Looking for task box and other independent work activities?

Click below to check out two of our best-selling resources!

Also check out all of our File Folder Activities and Sorts – perfect for independent work!

19 Comments

  1. I love how you stress independence! I spent 11 years as a high school teacher and I’m switching to elementary (grades 3-5). I definitely want to set up a work box system (in high school they had a their own box system in a separate room in the school I didn’t really have to worry about). After your kiddos do the task, do they leave it together for you to check later? Or is there another way that you check their work.

    Thanks!

    Reply
  2. Yep! They leave it together so we can check it and undo it for the next day.

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  3. What kinds of things do you have listed for their choices off of the independent work list (#4?).

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  4. Some things we have: quiet reading, word boggle, word of the week, puzzle, crossword puzzle, word search, Moby Max, Compass Learning, Xtra Math. Hope this helps! 🙂

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  5. How do you keep track of what the kids have done and what they need to do yet?

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  6. The mini schedule shows which takes they have to do each day. Does that make sense?

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  7. Perfect, thank you so much! 🙂

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  8. Thanks for reading!

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  9. I purchased your 40 work tasks mega pack, and love it. How can I get a copy of the color coded task guide?
    Thanks!

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  10. Just emailed you! Will def do a post on this soon as well!

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  11. I got it, thanks! I’m very impressed with your quick responses. We started implementing a work system this week and it has been great!

    Reply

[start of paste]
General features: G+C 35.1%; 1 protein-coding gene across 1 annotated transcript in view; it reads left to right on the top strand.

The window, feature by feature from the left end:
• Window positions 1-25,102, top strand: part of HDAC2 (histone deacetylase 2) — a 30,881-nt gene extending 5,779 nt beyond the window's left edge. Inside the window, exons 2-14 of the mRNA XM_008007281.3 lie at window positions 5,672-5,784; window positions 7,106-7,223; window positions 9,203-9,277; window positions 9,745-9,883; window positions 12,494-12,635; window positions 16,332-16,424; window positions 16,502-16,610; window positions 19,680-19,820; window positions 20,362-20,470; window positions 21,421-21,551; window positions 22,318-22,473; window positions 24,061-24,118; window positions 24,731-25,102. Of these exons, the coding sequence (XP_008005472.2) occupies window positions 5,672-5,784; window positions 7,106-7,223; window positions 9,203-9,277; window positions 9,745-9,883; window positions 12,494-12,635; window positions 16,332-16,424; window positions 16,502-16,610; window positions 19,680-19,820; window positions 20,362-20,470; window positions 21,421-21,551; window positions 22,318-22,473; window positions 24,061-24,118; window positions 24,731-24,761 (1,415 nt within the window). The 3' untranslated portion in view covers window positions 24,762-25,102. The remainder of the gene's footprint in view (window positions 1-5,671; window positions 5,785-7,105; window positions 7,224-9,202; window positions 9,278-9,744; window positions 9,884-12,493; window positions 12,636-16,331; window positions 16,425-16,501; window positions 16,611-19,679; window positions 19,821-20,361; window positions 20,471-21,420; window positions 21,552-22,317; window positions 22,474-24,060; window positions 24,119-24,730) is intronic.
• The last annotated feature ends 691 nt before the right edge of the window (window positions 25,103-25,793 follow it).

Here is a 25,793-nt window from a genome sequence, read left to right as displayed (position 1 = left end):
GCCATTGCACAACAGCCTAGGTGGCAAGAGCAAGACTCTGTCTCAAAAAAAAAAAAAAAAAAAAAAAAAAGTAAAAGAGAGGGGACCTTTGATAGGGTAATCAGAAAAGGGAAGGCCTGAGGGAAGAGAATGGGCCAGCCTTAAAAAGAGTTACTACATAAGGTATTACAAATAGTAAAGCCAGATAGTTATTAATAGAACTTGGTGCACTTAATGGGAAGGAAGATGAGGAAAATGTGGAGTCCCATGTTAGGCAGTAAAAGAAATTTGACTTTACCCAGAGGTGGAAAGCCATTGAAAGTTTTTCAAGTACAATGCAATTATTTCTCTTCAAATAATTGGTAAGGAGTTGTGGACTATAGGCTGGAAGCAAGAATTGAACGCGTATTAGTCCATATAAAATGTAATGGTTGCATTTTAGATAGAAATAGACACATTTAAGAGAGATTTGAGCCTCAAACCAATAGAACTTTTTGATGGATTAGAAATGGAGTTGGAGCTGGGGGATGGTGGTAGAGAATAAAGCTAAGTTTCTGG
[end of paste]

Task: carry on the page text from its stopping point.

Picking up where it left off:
12. Sasha, I’m am so impressed with your classroom organization. I’ll be organizing my task boxes this summer, so I can introduce an independent work station to my students. How can I get a copy of your color coded task guide?

    Reply
  13. Just added it to this post! Hope it helps!

    Reply
  14. You could also leave a tracking sheet in each bin so so when its completed all you have to do is check off its been done for that day.

    Reply
  15. I’m an assistant for a 3rd grader and of course we had to keep it basic for her. We have done it all last year and of course the start of this year. It still seems like on some days not everyday but Some that she doesn’t understand that the first number she matches she has to do and so on in order. One day she may go to box 3 and just do the task and forget the number. than match number 1 box and do task and then forget to do task box 2 number and do the task number matching. Than the next class she is in she will do the opposite than next class after that she may do it all right… so with all of that being said is there a step I need to take before this to make it better for her

    Reply
  16. Sasha. This is an amazing system. How did you find the time to set it all up? I work in England and would be interested to see examples of higher level activities as a video. Would this be possible? Or does one already exist?

    At the moment we are in lockdown, and as someone who is only contracted until the end of August I am not sure what I will be doing come September.

    Thank you so much for sharing this. Mx

    Reply
  17. This article was very interesting to me. I hope to implement more independent work like this in my classroom this year. I have always had independent work included in my academic centers, but after viewing the Woodrow Wilson video and reading this article, I have a clearer picture of how important independent work is to help students increase confidence and develop true independence.

    Reply
  18. Hi Sylvia, great to hear! Thanks for reading 🙂

    Reply